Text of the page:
The collapse of Mothercare has once again shown us how much the high street as we know it has changed forever. In 2018, 43 brand names went bust, closing 2,594 stores. And 2019 will end with much grimmer stats.
The past few years have seen some pretty big names bite the dust. So understandably, lots of the people I speak to are concerned about what happens when a business goes bust when you’ve paid them money but haven’t got what you purchased.
Here are a few simple tips on how to shop so you’ve got more rights:
First things first. Call your bank and ask them to “charge back” your money. Explain this is urgent and that the business is going into administration. Chargeback is an agreement between plastic card providers and can be used on payments made by debit or credit card. Your bank should try to get you the cash back as soon as possible. However, if the administrators have closed the business’s accounts, it may be too late. So don’t delay. If your card provider makes a mistake or fails to recall your cash, you can make a formal complaint through Resolver. (visit the website below).
Pay by credit card
You’ve got lots of statutory protection if you pay for goods or services using a credit card. There’s a nifty law called the Consumer Credit Act that says if you pay for things on a card that cost over £100 and less than £30,000 you could claim the money back from the card provider. You don’t even need to have spent the whole amount on the card as long as the deposit falls within the limits.
Failing that, pay by debit card
It’s not a legal right, but providers usually accept “chargeback” on such cards. Using electronic money services like PayPal also gives you some rights, but read the dispute resolution rules first.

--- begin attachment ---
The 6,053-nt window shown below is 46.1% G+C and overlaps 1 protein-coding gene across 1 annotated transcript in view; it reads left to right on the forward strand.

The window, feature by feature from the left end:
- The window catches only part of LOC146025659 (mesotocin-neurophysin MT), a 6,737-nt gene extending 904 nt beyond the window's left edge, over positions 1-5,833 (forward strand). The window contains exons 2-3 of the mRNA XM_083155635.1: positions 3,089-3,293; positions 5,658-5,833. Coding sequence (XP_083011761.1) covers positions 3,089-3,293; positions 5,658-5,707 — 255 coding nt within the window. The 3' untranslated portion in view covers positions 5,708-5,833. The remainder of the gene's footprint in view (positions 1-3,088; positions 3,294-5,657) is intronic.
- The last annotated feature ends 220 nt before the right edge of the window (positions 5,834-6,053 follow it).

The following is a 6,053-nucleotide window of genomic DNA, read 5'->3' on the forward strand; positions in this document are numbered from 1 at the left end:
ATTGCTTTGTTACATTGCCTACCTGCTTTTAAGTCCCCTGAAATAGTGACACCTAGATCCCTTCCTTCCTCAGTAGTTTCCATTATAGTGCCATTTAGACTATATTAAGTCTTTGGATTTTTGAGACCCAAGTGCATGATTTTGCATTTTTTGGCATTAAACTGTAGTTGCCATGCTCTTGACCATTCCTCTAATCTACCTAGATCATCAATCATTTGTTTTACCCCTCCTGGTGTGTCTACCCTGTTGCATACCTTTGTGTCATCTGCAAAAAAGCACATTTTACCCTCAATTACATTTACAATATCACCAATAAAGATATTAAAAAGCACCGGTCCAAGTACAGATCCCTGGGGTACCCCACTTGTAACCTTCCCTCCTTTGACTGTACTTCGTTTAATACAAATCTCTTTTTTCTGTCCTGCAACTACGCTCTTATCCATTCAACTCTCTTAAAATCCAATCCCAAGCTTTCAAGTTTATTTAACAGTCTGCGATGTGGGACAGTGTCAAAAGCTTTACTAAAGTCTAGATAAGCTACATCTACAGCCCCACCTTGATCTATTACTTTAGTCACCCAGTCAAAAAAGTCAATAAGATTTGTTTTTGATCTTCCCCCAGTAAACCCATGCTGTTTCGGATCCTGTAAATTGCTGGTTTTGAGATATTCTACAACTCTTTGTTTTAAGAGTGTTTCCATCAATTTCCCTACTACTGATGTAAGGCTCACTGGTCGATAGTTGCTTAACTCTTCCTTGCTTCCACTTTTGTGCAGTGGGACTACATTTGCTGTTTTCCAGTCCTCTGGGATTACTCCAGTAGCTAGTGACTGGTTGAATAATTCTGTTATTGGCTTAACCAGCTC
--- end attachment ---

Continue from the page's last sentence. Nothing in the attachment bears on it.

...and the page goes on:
Avoid paying by cash, cheque or direct transfer. You’ve got no rights with these methods. Always question businesses that ask for payments this way and don’t pay if you can’t afford to lose it
Vouchers and gift cards
If a firm goes bust, then vouchers and gift cards you may have with them become invalid. They are generally treated as cash you are owed. Some firms that have gone in to administration have honoured their vouchers. But if you hear rumours that a business is in trouble, don’t delay – use your vouchers and gift cards before it’s too late. As money is usually refunded to the card of the person who paid for the vouchers, speak to whoever bought them for you.
Repairs and refunds
If you’ve bought something that doesn’t work but the retailer goes bust, you’ll need to go to the manufacturer to see if you can get a repair, replacement or refund.
If you’re worried you’ve been stitched up by a dodgy retailer, speak to your local Trading Standards officer – they’re based in the council offices. They can let you know if there’s a wider problem and can investigate the business if they think there’s a cause for concern.
The best way you can protect yourself is to keep your eye on the news. If it sounds like a firm is in trouble contact them asap. But act quickly – it’s the best way to safeguard your hard-earned cash.